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Three Sisters Springs awash in history, culture

By JACK SCHNEDLER SPECIAL TO THE DEMOCRAT-GAZETTE

This article was published October 17, 2013 at 2:59 a.m.

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Three Sisters Springs is a history-related site in Lake Ouachita State Park.

LAKE OUACHITA STATE PARK - Decades before the creation of Lake Ouachita in the 1950s, another kind of water made a big splash in wooded Garland County to the northwest of Hot Springs.

Known as Three Sisters Springs, this underground source infused with minerals was sold locally and around the nation as a purported cure for a host of ailments. It’s now a notable history-related site in Lake Ouachita State Park, one of Arkansas’ most popular venues for swimming, boating, fishing, water skiing, scuba diving, camping and other outdoor diversions.

Located 15 miles or so from downtown Hot Springs, Three Sisters sits near the shoreline a bit east of the state park’s visitor center and busy marina. Water still bubbles up in the native-stone pavilion that shelters the springs, although a sign warns that “the water is not drinkable and is classified as nonpotable.”

That was far from the case in the late 19th century, when the Hot Springs area became a nationally known health resort. As reported in detail on state-park signs, Three Sisters was first claimed to contain healing properties by homesteader John McFadden in 1875. For the next three decades, under several owners, the springs remained open pools of water around which visitors pitched their tents.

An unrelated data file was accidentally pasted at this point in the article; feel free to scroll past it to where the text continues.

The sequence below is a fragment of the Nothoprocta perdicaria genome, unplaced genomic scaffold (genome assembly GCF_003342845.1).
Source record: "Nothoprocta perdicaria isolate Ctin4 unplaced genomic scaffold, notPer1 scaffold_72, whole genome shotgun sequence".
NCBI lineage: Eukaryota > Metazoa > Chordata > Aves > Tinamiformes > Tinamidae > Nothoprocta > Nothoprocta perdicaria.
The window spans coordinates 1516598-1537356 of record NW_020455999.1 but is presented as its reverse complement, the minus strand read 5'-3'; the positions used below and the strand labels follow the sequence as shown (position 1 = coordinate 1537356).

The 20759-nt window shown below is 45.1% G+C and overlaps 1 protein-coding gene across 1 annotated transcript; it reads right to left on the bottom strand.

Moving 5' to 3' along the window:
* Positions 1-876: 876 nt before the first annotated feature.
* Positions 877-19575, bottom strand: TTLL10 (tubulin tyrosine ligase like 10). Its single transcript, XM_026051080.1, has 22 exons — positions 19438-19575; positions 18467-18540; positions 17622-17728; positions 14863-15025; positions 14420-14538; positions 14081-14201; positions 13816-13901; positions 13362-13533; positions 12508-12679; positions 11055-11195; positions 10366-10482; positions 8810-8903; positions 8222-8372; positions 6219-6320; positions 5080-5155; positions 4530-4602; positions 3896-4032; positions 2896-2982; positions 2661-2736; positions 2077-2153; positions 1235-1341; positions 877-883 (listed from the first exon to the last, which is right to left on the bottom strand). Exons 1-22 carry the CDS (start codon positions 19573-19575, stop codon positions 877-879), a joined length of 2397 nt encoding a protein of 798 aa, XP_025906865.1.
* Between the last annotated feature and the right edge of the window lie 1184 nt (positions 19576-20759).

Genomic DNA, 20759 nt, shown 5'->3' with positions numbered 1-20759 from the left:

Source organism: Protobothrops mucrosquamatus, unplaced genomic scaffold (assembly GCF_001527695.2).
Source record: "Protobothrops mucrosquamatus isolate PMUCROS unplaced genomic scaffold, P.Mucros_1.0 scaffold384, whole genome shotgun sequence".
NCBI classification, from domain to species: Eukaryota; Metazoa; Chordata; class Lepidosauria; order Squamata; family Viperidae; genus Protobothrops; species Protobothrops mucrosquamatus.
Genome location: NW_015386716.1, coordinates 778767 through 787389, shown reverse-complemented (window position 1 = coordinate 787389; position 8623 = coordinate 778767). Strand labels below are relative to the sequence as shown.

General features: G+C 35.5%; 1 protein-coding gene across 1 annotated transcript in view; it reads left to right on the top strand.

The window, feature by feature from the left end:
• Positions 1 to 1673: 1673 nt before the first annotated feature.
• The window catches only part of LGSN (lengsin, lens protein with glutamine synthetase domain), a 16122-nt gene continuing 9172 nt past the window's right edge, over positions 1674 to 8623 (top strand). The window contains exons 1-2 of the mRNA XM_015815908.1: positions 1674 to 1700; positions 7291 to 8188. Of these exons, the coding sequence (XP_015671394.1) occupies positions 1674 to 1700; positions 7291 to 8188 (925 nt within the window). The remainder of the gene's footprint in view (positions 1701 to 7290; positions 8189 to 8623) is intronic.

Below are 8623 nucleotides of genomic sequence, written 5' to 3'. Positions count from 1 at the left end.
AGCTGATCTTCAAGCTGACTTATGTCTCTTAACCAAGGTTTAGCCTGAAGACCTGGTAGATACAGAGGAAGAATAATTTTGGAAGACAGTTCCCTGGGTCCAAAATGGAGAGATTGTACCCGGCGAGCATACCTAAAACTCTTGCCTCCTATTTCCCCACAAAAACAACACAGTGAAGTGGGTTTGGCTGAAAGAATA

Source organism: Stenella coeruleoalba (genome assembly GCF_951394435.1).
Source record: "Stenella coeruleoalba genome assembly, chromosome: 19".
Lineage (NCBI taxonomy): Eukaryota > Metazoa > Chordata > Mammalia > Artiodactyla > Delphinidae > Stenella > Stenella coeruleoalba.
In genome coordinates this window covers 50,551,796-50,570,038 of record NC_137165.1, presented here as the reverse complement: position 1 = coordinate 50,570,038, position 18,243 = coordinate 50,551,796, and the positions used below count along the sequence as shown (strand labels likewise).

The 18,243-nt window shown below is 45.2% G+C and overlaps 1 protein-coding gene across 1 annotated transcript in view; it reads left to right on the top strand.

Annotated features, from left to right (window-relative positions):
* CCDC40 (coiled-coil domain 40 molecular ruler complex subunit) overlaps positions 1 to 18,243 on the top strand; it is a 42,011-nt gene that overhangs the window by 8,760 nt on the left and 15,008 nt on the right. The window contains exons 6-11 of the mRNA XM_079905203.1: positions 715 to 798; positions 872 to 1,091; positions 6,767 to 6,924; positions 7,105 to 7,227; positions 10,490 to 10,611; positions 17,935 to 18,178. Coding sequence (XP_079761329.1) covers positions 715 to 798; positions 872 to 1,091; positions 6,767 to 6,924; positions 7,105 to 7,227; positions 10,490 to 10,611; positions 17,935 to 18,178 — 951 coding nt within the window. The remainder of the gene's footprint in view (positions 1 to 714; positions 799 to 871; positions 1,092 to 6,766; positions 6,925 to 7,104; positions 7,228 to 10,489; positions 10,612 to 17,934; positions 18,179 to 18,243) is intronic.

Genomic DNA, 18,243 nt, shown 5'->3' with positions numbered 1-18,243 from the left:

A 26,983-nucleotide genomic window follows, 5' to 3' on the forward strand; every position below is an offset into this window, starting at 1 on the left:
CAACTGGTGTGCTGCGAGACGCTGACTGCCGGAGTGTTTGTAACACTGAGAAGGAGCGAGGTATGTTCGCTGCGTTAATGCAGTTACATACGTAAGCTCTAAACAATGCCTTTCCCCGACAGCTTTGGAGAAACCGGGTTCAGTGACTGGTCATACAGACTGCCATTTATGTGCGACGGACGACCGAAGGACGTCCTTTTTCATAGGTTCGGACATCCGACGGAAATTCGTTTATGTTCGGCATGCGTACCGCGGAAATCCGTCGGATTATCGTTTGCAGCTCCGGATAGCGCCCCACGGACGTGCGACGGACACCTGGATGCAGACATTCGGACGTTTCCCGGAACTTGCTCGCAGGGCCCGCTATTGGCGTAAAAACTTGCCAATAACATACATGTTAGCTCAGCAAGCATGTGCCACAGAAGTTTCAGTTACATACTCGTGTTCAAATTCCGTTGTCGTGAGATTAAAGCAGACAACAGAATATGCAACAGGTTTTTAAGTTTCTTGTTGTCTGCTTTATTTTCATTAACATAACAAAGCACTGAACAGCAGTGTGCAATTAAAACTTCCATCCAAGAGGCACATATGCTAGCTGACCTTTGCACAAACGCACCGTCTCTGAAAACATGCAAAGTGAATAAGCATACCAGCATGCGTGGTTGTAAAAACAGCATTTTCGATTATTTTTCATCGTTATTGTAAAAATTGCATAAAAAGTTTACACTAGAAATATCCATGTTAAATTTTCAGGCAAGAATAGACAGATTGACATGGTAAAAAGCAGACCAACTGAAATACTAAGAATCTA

After W.M. Cecil bought the site in 1907, he built McFadden’s Three Sisters Springs Resort, which eventually included tourist cabins and a bottling plant. Although later analysis showed that all three springs contain the same minerals in slightly different proportions, Cecil claimed that each one served as a remedy for different sets of diseases.

Spring No. 3, for example, was to be used “only for flux, diarrhea, dysentery, cholera-infantum and kindred troubles, bath for diabetic sores and eczema, granulated and sore eyes, catarrh of the head, nose and sinuses, etc.”

In an advertisement for the 1927-28 season, Cecil offered a deal: “To show and convince the public that these waters are in a class alone, I will make a special price of 10 cents per gallon at springs, and waters will be shipped to any part of United States on Tuesdays at the following prices. … Five-gallon bottles, crated by express, at $2.75. …30-gallon new oak paraffin barrels, by freight of express, at $8.50.”

The Great Depression evidently crippled Cecil’s business, and he sold the springs in 1939. The site was bought by the U.S. Army Corps of Engineers in 1951 as Blakely Mountain Dam was being built to create the largest lake entirely within Arkansas boundaries. Its 40,000 acres of fresh water are dotted with 212 islands and stocked with bream, crappie, catfish, striped bass and largemouth bass.

For lake explorers, the state park’s 70-slip marina rents a variety of craft: party barges, ski and fishing boats, pedal boats, canoes and kayaks. Something out of the ordinary is the Ouachita Geofloat Trail, a self-guided boating route focused on geology.

Landlubbers can hike the 4-mile Caddo Bend Trail along the shore of Point 50peninsula to the west of the visitor center. An overlook near the tip of the peninsula affords choice sunset views across the lake. The most interesting geological features along the trail, also near the tip, include folded layers of Paleozoic sandstone and shale, shoreline caves and quartz outcroppings.

Gorgeous autumn colors are a seasonal attraction in the forest around Lake Ouachita. State park rangers conduct fall foliage lake tours from the marina, with the first two scheduled for 2 p.m. on Oct. 26 and Oct. 28. The barge tours last about 90 minutes and cost $9 for adults, $5 for youngsters 6 to 12, free for tykes under 6.

For more information on Lake Ouachita State Park, call (501) 767-9366 or visit ArkansasStateParks.com. For overnight stays, the park has 103 campsites along with eight family cabins.

Weekend, Pages 35 on 10/17/2013

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